The adaptability of tissues to materials such as the implants studied in this work begins with the absorption of solutions at the surface of the material. The hydrophilic properties of PPy, which can be increased by increasing the ionization capability of the material, allow one to store solutions and favor interaction with cells [50-51], which generates optimal sites for cell attachment.

Nerve cells carry out their function by generating electrical activity. The nervous system thus responds to electric fields and the key component of the neural communication is the action potential generated in the synapse. This implies that the ideal biomaterial to implant in this system must introduce electrical stimulators to promote neuronal growth and nerve regeneration [13]. The material must promote regeneration of the nervous tissue at the interface by attraction or rejection of ions and polar groups between the cells and the material. In addition to this, it has been shown that electrical stimulation alters the absorption of proteins and the interaction with the nerve cells [52], which could also favor nerve regeneration processes. Although the breaking of rings in the plasma polymerization process results in a polymer complex of low conductivity, when is introduced into a biological system its sensitivity to humidity increases its conductivity [40]. It is known that the electric conductivity of conductive polymers synthesized by chemical or electrochemical methods oscillates within a range of 10-10 to 10-5 S cm-1 [39]. The electric conductivity of the plasma-synthesized PPy measured at 30 % relative humidity is around 10-12 S cm-1, while at 90 % of relative humidity it is 10-9 S cm-1 [40]. The PPy/PEG copolymer has a conductivity of 10-12 S cm-1 at 30 % of relative humidity [36] and of 10-9 to 10-8 S cm-1 when it is dampened with ionic solutions [51].

Due to their physical and chemical properties, the PPy does not alter the biological functions of the cell cultures and provides better cell attachment and an increased rate of proliferation, which may be due to the accumulation of amino groups (-NH2) and interaction with other groups generated during the process of plasma polymerization [34], which may explain the better results obtained when using PPy synthesized by plasma vs the PPy synthesized by conventional chemical or electrochemical methods.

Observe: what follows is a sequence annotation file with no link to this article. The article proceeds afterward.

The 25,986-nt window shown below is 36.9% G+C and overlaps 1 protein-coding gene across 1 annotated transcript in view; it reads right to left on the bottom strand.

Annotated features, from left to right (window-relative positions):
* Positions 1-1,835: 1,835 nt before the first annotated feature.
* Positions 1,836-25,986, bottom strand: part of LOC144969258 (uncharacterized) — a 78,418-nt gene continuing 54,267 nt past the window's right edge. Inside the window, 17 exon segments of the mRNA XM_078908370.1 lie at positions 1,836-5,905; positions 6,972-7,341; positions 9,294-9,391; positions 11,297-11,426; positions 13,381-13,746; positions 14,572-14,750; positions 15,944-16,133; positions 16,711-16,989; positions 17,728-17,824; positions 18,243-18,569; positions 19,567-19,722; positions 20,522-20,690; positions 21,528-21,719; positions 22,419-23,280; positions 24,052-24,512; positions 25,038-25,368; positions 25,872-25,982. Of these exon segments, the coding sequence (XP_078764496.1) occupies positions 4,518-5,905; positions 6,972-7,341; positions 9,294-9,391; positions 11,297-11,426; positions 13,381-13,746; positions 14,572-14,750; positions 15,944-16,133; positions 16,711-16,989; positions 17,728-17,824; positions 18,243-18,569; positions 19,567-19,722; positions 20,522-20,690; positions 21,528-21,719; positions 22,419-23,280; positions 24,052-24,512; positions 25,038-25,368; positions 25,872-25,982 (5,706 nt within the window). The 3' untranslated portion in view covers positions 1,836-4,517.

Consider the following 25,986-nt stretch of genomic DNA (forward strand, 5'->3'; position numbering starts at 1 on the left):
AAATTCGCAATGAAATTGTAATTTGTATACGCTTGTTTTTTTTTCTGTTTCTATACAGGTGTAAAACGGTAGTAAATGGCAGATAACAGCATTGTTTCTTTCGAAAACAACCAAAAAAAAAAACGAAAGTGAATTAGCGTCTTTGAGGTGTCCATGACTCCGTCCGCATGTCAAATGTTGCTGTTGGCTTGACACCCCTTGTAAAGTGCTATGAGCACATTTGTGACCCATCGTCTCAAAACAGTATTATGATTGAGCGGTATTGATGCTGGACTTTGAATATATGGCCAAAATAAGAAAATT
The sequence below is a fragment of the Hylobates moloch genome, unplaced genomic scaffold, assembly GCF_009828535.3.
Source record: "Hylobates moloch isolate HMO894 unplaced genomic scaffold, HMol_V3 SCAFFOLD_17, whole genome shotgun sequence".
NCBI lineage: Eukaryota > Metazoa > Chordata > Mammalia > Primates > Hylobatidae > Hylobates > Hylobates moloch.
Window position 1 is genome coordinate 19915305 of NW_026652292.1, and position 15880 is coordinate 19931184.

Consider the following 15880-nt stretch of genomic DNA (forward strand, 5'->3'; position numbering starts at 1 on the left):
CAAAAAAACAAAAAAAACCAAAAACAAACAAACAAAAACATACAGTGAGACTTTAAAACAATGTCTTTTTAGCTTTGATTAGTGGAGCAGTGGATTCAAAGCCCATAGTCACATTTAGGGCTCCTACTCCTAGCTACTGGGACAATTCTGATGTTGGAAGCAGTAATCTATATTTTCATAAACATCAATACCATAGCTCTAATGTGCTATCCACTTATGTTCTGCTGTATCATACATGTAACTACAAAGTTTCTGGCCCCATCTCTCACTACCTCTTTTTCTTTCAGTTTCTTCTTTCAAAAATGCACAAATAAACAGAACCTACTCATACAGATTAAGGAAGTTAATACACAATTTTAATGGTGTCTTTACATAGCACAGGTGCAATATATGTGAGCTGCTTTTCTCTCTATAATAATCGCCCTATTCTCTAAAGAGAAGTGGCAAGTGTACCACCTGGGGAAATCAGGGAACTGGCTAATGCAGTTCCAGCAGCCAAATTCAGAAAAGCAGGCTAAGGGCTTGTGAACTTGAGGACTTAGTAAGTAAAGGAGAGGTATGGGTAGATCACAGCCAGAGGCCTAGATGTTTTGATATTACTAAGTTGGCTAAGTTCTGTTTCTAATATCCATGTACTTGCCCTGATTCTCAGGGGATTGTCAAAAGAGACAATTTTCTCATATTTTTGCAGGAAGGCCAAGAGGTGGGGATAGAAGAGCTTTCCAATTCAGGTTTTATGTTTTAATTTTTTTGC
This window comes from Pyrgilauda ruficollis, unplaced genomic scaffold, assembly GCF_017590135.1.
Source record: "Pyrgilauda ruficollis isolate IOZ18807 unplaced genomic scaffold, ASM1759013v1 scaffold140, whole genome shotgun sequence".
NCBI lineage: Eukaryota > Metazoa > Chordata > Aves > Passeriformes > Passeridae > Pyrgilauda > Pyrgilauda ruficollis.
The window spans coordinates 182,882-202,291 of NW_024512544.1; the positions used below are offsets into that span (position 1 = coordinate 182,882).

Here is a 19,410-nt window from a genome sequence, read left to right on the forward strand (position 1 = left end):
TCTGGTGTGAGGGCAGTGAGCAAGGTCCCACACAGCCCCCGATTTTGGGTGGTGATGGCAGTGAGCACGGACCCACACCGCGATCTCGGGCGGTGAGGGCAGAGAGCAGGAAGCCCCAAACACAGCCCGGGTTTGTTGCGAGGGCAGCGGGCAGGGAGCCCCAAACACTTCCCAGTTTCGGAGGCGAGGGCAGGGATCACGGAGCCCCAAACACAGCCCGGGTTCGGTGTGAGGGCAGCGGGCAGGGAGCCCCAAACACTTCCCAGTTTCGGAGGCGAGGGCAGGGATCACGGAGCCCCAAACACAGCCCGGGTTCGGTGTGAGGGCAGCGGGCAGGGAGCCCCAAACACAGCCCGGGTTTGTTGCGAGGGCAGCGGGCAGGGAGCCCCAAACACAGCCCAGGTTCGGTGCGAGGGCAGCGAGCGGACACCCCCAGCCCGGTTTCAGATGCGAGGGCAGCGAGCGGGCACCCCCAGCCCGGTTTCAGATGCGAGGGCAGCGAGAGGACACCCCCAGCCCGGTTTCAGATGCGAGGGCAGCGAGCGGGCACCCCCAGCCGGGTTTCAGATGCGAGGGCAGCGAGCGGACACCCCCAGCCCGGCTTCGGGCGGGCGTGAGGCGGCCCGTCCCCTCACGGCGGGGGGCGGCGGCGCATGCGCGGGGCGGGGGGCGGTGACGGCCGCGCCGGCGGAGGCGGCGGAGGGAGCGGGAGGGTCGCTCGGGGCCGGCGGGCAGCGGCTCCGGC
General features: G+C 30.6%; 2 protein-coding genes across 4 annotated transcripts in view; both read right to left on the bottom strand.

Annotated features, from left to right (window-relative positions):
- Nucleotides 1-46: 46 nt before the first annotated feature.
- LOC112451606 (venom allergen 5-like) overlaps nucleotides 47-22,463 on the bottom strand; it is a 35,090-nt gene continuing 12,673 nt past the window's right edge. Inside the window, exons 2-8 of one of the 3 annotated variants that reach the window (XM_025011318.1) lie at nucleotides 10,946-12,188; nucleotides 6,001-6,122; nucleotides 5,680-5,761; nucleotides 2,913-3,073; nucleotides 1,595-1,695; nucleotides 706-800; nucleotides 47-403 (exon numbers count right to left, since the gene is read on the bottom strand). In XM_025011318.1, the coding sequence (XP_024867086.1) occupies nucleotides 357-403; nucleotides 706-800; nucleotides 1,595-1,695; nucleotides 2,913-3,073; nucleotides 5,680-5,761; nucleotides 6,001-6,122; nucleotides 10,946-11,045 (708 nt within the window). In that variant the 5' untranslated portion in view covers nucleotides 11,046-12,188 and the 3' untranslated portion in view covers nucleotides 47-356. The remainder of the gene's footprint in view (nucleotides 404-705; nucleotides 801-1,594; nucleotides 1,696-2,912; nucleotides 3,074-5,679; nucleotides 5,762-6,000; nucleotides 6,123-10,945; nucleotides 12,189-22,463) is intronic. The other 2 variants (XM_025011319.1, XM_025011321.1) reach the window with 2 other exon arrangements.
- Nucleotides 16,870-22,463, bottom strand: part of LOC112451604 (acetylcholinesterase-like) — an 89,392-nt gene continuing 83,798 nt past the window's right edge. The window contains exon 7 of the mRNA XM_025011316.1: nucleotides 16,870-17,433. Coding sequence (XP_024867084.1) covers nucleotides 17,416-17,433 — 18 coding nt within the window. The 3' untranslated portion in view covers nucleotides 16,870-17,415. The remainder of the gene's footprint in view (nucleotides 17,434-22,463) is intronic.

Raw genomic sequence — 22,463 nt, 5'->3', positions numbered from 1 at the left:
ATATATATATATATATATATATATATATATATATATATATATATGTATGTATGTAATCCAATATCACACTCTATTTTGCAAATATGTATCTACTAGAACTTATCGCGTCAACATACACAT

The work was supported by CONACyT grant No. 155239 and by IMSS grant No. FOFOI 2005/1/I/149. Ana Laura Álvarez received a scholarship from CONACyT, No. 172211. The authors want to thank to María del Carmen Baltazar for her technical assistance.


  1. C.A. Oyinbo, “Secondary injury mechanisms in traumatic spinal cord injury: a nugget of this multiply cascade,” Acta Neurobiol Exp, vol. 71, pp. 281-299, 2011.
  2. W. Tetzlaff, E.B. Okon, S. Karimi-Abdolrezaee, C.E. Hill, J.S. Sparling, J.R. Plemel, W.T. Plunet, E.C. Tsai, D. Baptiste, L.J. Smithson, M.D. Kawaja, M.G. Fehlings, B.K. Kwon “A systematic review of cellular transplantation therapies for spinal cord injury,” J Neurotrauma., vol. 28, no. 8, pp. 1611-1682, 2011.
  3. S. Venkatachalam, “Fetal neural tissue transplantation for spinal cord injury repair,” Chapter 23 in N. Bhattacharya, P. Stubblefield (eds.), Human Fetal Tissue Transplantation. Springer London, pp. 297-305, 2013. 
  4. H. Salgado-Ceballos, I. Grijalva, G. Guizar-Sahagun, A. L. Espitia, A. Martínez, A. Feria-Velasco, “Predegenerated peripheral nerve graft with and without methylprednisolone administration after traumatic spinal cord injury in adult rats,” Neurosci. Res. Comm., vol. 33, no. 2, pp. 77-85, 2003.
  5. M.P. Côté, A.A. Amin, V.J. Tom, J.D. Houle “Peripheral nerve grafts support regeneration after spinal cord injury,” Neurotherapeutics, vol. 8, no. 2, pp. 294-303, 2011.
  6. H. Kanno, Y. Pressman, A. Moody, R. Berg, E.M. Muir, J.H. Rogers, H. Ozawa, E. Itoi, D.D. Pearse, M.B. Bunge, “Combination of engineered Schwann cell grafts to secrete neurotrophin and chondroitinase promotes axonal regeneration and locomotion after spinal cord injury,” J. Neurosci., vol. 34, no. 5, pp. 1838-1855, 2014.
  7. Y.J. Rao, W.X. Zhu, Z.Q. Du, C.X. Jia, T.X. Du, Q.A. Zhao, X.Y. Cao, Y.J. Wang “Effectiveness of olfactory ensheathing cell transplantation for treatment of spinal cord injury,” Genet. Mol. Res., vol. 13, no. 2, pp. 4124-4129, 2014.
  8. Z.A, Sobani, S.A. Quadri, S.A. Enam, “Stem cells for spinal cord regeneration: Current status,” Surg Neurol Int., vol. 1, pp. 93, 2010.
  9. H. Nakajima, K. Uchida, Rodriguez A. Guerrero, S. Watanabe, D. Sugita, N. Takeura, A. Yoshida, G. Long, K. Wright, E. Johnson, H. Baba, “Transplantation of mesenchymal stem cells Promotes the alternative pathway of macrophage activation and functional recovery after spinal cord injury,” J. Neurotrauma., vol. 29, no. 8, pp. 1614-1625, 2012.